12. Local leaders have the responsibility of representing Jesus Christ's position in the church. It is very much a marriage and not a parent-child relationship. I've said many times that marriage is imperfect, filled with miscommunications and misinterpretations. Everyone makes mistakes in this church. The stake president made mistakes. I recall on social media someone got mad at the stake president because in his letter, he said that she should listen to her bishop, and seek "His counsel". The poster was upset that "His" was capitalized, but it wasn't clear if this was a typo and referred to the bishop, or confusingly switched to Jesus Christ. That's another communication mistake. Do we get further upset at the stake president for this latest error? Just like in a marriage, we make mistakes. How we respond to these mistakes shows our heart's intent. I don't see the stake president's mistakes as showing any pattern of egregious, malicious, or spiteful intent. I do struggle to find anything in Helfer's mistakes showing she sincerely wants to work with this church. Marriages can be hard to navigate. I've had friends go through awful times with their spouses. They get into this terrible area of wondering if they are being Christlike for forgiving and working with them, or being suckers because this fits the definition of an abusive relationship. I bet the stake president had similar thoughts. She was quite clearly treating this marriage in oppositional and adversarial tones, and checking numerous boxes that would indicate this relationship was falling apart. Fortunately the handbook gives guidance at which point a relationship has gone too far south, and the stake president made the call to cut off the marriage for at least the next year.
  13. Opposing? No no no no no. You fundamentally misrepresent the point of these meetings. If a husband and wife find their marriage struggling, and they go into a counseling session, is it right if the husband says "I don't want to find a solution with my opposing counsel!" "You mean your wife" "Yes! Her! My opposing counsel!" These meetings are supposed to be for all sides to find a solution. Jesus Christ describes membership in the church as a marriage, and He is the bridegroom. The hope is common ground, but the meeting may devolve into a member shouting and walking out the door without trying to find common ground (which Helfer did). And like a marriage, if one side spent the week prior sowing discord, rallying friends in opposition to the other, spread lies far and wide about the reason for the marital trouble, and then comes into meeting with the partner intent on fighting everything, sometimes that person makes a marriage incompatible. It's very sad when it occurs, I wish it doesn't, but sometimes it does, and it's not the other party's fault. Marriages are full of misunderstandings, mistakes, and miscommunications, but sometimes one side has an incompatible combativeness that makes the marriage impossible.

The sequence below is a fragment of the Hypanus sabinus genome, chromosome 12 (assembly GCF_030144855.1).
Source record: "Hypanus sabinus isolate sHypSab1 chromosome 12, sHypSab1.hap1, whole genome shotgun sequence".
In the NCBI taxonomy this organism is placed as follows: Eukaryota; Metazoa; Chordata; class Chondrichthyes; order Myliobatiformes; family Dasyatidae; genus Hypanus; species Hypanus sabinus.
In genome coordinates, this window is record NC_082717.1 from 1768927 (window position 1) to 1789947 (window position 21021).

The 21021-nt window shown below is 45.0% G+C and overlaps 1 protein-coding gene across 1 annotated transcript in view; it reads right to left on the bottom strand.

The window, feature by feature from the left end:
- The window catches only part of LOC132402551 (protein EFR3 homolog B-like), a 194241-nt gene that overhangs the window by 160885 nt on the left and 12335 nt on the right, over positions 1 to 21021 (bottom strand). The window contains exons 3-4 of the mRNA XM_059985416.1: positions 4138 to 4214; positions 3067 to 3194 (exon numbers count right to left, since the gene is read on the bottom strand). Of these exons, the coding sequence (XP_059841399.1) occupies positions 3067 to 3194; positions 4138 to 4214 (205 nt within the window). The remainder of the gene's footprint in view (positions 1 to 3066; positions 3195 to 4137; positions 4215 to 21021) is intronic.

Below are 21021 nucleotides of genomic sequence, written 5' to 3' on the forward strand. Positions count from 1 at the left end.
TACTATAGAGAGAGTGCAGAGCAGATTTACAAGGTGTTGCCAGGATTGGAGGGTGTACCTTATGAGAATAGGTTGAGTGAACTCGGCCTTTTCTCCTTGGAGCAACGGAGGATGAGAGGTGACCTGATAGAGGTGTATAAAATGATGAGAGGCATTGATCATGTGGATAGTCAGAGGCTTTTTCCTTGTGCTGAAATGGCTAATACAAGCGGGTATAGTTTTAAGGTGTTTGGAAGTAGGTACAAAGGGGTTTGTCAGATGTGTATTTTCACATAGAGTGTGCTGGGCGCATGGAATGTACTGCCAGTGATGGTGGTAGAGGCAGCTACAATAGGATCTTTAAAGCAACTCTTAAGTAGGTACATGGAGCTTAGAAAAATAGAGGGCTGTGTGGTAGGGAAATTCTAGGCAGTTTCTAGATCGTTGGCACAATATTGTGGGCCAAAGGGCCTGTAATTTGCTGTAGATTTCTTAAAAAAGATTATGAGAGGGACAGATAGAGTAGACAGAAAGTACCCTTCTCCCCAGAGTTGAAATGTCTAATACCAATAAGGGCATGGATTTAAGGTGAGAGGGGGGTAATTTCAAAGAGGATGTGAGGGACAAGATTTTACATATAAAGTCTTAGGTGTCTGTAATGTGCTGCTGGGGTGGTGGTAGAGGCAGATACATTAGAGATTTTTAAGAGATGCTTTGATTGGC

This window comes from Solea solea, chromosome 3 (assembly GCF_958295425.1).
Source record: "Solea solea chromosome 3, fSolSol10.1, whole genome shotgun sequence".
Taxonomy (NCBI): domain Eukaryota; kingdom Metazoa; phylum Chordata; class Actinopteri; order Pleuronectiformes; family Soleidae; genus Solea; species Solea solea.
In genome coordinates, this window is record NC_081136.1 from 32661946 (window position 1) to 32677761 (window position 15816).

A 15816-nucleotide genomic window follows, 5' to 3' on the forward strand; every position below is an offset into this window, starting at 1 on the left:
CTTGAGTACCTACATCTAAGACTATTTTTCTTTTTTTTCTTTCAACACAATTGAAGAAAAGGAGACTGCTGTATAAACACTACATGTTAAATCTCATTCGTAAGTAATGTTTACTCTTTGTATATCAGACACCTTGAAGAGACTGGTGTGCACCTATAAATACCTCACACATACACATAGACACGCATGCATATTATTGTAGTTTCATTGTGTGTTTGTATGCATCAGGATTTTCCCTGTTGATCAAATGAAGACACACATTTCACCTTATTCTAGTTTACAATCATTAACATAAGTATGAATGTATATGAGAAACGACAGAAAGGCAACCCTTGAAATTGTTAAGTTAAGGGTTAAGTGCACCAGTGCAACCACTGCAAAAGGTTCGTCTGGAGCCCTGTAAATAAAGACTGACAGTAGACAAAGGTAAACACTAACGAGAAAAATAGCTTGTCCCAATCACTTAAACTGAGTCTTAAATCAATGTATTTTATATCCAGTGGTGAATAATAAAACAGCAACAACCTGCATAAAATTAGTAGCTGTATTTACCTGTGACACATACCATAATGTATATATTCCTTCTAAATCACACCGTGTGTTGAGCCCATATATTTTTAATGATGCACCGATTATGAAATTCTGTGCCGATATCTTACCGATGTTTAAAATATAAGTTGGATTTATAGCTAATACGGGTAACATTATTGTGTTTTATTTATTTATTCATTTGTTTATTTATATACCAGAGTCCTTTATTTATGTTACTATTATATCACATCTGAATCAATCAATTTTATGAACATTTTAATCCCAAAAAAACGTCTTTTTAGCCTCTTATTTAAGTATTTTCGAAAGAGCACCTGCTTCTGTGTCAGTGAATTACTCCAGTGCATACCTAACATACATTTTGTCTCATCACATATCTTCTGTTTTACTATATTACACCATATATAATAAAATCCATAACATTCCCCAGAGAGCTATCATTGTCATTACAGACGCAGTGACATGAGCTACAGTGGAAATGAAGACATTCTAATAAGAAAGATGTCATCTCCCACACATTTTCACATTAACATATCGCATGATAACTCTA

14. Membership withdrawal can be done to protect the church's image and protect fellow members. But that doesn't fit here, because the church would need to publicly announce it, which they refrained from doing. Another reason is because a person is repeatedly publicly pushing views at a level which the handbook indicates would riggers a membership council. This fits her situation. She created and pushed the false narrative that she was being punished for statements made as part of her professional career. But as the stake president said "Natasha, many of the letters I received were supportive of your professional services and expressed gratitude for the help you have given, which I appreciate. However, this council had nothing to do with your practice as a therapist. Your professional activities played no part in the decision of the council. Rather, as stated in my prior letter to you, the sole purpose of this council was to consider your repeated, clear, and public opposition to and condemnation of the church, its doctrine, its policies, and its leaders" Again, compare that to what she said "The reasons I am being called to such a meeting all have to do with the fact that I am a mental health professional and a certified sex therapist in fact one of only a handful within my community and I am public and vocal about my stances supporting and educating about sexual health which it seems they do not see as in compliance with doctrine" We never had a statement from him that her professional career was a reason. That manipulation of the story was crafted entirely by her and spread like wildfire due to her efforts to slander the church via media outlets.